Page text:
Got Complaints? Get Specifics.


It’s easy to get fired up when someone comes in and nervously says, “Oh my gosh, we’re getting so many complaints!”  Panic sets in!

But rather than escalating the fear, get specific.  We recommend creating a report that is just as specific as a report on giving. 

Main Info:

  • Time period?
  • How many complaints were there?
  • How many gifts came in?
  • # of “Please remove me from your mailing list” compared to normal?
  • # of “unsubscribes” compared to normal?

For each complaint:

  • What is the person’s name or email address?
  • Are they a donor or non-donor?
  • If they are a donor, are they a mass donor or a major donor?
  • What was their complaint?

In my experience, reports that there were “so many” complaints and that “donors are really hating this appeal” have an outsized, negative affect on organizations. 

But then when specifics are reviewed, like a light being turned on in a dark room on a scary night, it’s usually just a couple of complaints.  And half of them are from non-donors. 

Quick Advice

In addition to having a report that requires specifics, keep these things in mind:

  • Don’t Overreact.  You know how sometimes, when you send out an appeal or an e-appeal, there’s an initial flood of gifts and you know you have a winner on your hands?  When that happens, does your organization immediately change your budget for the year and spend more money?  No.  You wait for all the results to come in and then decide what to do.  Follow the same process for complaints.  When complaints come in – which they will – wait for all the results to come in and then decide what to do. 
  • Context Matters.  A complaint from a long-time donor should be listened to.  Complaints from non-donors should basically be ignored.  Seven unsubscribes doesn’t deserve any attention if you normally get six.  
  • Count Everything.  If you’re talking about the number of complaints, you also need to talk about the number of gifts.  It’s counter-productive to focus on the five complaints that came in without viewing them in the context of the one hundred and sixty-seven gifts that also came in.

Don’t Let Complaints Hold Your Organization Back

Many organizations feel like they are held back from raising more money by complaints. 

However, I don’t think it’s the complaints that hold the organization back. 

It’s the organization’s reaction to complaints, and fear of complaints, that holds them back.

Make sure your organization is comfortable with a few complaints.  Because the occasional complaint is a “cost of doing business” for fundraising organizations. 

Set up a simple system to track and evaluate complaints.  Like that light going on in a dark room, you’ll find the specifics far less scary than the emotions.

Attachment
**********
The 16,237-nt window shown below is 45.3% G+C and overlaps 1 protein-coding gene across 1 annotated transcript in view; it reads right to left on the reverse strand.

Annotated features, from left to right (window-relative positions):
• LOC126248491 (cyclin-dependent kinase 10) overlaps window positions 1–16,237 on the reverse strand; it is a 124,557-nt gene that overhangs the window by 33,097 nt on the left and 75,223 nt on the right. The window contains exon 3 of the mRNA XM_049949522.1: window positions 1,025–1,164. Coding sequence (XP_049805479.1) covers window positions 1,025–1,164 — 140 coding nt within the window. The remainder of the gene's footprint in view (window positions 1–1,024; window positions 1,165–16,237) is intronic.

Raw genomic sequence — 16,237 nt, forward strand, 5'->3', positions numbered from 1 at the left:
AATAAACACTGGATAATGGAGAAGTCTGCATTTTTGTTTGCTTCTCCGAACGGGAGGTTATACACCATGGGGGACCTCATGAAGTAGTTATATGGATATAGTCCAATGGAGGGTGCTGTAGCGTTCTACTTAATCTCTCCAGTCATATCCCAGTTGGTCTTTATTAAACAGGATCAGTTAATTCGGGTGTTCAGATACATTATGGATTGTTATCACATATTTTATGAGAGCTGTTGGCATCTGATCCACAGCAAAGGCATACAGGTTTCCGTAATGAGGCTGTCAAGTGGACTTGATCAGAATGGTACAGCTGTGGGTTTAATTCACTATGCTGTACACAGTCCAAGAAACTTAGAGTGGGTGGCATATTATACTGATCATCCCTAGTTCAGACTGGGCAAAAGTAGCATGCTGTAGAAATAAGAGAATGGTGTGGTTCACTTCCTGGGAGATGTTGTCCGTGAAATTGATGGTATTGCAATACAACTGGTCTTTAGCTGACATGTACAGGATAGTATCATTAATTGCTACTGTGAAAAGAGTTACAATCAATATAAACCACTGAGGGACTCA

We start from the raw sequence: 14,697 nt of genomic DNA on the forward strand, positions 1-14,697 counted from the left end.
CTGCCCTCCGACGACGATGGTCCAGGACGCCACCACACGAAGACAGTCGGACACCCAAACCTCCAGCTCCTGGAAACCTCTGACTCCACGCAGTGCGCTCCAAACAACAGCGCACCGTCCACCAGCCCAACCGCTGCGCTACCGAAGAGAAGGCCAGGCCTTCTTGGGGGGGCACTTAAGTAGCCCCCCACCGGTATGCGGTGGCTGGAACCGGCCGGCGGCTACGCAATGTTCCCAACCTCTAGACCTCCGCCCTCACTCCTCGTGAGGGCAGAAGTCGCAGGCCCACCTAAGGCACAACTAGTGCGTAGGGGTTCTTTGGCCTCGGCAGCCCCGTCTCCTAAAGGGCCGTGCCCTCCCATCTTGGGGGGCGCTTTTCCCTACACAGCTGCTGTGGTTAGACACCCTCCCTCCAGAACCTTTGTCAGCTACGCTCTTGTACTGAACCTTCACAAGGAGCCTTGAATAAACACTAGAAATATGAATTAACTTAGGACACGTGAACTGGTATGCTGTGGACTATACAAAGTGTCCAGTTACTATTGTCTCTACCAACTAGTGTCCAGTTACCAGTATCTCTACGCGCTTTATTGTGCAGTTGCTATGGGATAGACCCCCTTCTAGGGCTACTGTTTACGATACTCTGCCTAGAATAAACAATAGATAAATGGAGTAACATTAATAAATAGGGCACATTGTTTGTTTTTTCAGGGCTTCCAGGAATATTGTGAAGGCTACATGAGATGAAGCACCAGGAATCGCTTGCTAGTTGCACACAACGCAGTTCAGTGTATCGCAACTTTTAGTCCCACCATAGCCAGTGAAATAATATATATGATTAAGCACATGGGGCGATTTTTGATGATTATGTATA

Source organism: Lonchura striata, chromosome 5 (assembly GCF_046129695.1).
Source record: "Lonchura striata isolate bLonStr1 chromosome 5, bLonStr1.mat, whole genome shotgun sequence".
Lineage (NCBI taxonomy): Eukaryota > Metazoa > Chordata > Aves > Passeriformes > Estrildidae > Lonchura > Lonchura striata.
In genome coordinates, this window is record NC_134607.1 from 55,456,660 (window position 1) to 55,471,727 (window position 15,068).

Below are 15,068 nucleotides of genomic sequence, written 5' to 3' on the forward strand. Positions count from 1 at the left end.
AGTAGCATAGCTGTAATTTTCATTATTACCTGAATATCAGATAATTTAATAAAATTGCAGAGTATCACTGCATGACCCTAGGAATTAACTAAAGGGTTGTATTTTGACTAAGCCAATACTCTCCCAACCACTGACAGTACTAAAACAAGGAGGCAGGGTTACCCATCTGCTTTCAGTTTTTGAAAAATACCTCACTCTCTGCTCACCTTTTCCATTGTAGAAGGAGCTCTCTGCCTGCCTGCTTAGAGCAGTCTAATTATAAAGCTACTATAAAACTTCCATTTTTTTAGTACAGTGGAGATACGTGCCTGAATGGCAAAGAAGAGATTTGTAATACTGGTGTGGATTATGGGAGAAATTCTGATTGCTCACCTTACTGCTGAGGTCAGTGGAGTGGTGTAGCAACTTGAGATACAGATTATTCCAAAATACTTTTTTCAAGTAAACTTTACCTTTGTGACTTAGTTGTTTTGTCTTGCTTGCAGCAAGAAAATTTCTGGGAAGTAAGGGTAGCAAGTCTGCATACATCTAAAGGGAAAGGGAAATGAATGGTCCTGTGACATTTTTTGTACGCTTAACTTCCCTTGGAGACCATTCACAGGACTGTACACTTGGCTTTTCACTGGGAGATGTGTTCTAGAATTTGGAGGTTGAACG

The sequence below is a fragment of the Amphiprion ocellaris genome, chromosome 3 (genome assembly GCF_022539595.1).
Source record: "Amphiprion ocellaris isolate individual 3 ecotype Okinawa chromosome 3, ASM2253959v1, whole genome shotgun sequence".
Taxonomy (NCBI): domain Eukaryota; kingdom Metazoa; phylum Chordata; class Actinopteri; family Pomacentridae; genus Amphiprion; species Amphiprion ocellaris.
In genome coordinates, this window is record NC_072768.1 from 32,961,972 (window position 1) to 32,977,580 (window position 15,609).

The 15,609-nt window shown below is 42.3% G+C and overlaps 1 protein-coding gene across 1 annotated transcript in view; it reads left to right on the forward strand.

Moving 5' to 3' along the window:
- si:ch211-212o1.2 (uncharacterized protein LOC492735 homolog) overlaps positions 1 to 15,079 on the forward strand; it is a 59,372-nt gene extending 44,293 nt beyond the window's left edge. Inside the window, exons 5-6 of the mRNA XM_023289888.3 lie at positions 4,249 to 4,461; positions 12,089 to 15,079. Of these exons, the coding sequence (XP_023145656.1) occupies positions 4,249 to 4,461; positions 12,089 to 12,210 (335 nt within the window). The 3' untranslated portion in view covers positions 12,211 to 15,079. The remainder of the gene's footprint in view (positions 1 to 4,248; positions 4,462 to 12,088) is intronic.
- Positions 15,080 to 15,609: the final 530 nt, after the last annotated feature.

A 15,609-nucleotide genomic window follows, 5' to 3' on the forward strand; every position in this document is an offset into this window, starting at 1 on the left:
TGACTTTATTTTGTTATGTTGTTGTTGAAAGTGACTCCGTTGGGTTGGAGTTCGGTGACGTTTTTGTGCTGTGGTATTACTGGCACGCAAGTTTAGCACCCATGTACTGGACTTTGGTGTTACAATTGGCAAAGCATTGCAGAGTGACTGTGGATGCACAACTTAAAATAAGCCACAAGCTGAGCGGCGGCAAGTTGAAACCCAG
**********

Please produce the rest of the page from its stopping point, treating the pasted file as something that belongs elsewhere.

“If you serve one audience, you’ve let another down.” – Seth Godin


That quote explains why some organizations have trouble “making the leap” to their next level of fundraising success.

Too many nonprofits create fundraising that serves an internal audience.  And their fundraising lets another audience down: their donors.

Here’s how this happens.  An organization’s fundraising is often written and designed to make internal audiences happy.  Members of that “audience” tend to be Executive Directors, the program team, the Board, or a Major Donor who is super-involved.

We can’t ever forget that their intentions are good.  They’re trying to help.

They prefer fundraising to be a certain way.  And they hold sway.  So fundraising is created to serve that internal audience.

But… “If you serve one audience, you’ve let another down.” 

The audience that gets let down is their donors. 

Want to Make the Leap?

Create fundraising that serves donors and “lets down” internal audiences.

Creating fundraising that serves donors instead of internal audiences is often a seismic shift for organizations.  Seth calls this “the difficult choice of disappointment.” 

It’s hard to choose who to disappoint.  It creates conflict.  I’ve seen people lose jobs and leave jobs. 

I’ve seen organizations become aware of the choice, yet continue to let their donors down.  Even despite testing data that shows that donor-serving fundraising would raise more money and allow the organization to do more good! 

And I’ve seen organizations who shift their fundraising to serve donors and very quickly make the leap to their next level of fundraising success. 

What to Do?

For the “internal audiences” reading this, I hope you’ll make the difficult choice to create fundraising that serves your donors.  Set aside what you like and what you think will work.  Then research what donor-serving fundraising looks like.  Follow this blog.  Sign up for Free Review Fridays.  Make the Big Shift.  Be willing to try things that will make you uncomfortable.

I often encourage Fundraisers to do the “hard, other-centered” work of creating fundraising that generously “crosses the gap” to meet your donors where they are. 

Because fundraising is supposed to be for donors.  Not for internal audiences.

My 25+ years of experience tells me that if you choose to disappoint the internal audience by choosing to serve donors, you’ll raise more money and do more good.